Containerboard vs. oil. Which is a better indicator of the U.S. economy? I've been struggling all day with the price increase in containerboard that has held up when the macro guys and the analysts who go macro all said it couldn't stick.
I am struggling with it because it is a definitive outlier. Meanwhile, we see oil going down, and people jump to the conclusion that therefore economic activity is weak.
Now, normally I wouldn't quibble. Containerboard doesn't matter all that much, I would say, but everyone uses oil.
But right back at me, I think, containerboard can't be tossed around by hedge funds trading illiquid markets like oil -- and it is illiquid, as we have seen time and again. It is in that sense a really valuable economic commodity that can't be jibed with the rest of the economic indicators.
Plus, how could the containerboard price increase stick at a time when United Parcel Service (UPS) and FedEx (FDX) are disappointing, unless UPS and FedEx are simply reflections of international malaise, especially China, and to a lesser extent, Europe?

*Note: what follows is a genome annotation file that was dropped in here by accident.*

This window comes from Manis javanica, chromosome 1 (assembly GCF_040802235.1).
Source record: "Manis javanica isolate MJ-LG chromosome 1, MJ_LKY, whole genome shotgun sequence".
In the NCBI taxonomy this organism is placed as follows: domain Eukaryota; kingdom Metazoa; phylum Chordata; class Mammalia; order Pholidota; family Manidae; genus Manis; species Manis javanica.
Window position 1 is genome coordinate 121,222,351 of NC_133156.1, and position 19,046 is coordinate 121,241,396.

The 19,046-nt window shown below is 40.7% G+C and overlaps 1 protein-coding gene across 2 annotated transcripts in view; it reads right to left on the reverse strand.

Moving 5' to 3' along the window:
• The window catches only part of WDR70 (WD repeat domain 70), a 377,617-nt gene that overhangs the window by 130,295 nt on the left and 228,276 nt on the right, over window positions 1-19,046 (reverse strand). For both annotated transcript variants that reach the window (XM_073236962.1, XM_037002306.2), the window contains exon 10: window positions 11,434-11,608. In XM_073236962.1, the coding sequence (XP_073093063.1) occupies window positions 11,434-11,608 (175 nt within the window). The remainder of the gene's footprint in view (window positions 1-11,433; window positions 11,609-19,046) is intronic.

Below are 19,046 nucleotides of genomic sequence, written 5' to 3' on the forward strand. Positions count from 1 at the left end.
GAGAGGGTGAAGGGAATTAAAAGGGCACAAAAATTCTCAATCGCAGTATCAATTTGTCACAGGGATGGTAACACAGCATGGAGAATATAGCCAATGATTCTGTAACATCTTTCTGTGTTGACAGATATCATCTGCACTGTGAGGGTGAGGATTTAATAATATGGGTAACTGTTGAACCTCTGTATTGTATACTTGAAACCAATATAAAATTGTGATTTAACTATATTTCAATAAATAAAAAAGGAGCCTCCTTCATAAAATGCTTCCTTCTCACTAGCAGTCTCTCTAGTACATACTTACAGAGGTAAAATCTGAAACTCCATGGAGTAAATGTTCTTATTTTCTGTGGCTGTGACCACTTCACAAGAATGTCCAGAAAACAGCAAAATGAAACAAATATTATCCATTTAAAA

Here's where I come out on it, ultimately. Containerboard makes me more suspicious of the domestic slowdown and less suspicious of the international doldrums. When you couple containerboard with retail sales and with the commentary from KB Home (KBH) and Lennar (LEN) in the last 72 hours, plus Ford Motor (F) and General Motors (GM) from last week, you get a pretty sanguine picture of the U.S. economy.
And while that's at odds with the international data and fiscal cliff worries, it is in keeping with a gradual improvement in the U.S. economy and not a deceleration, as so many believe to be the case.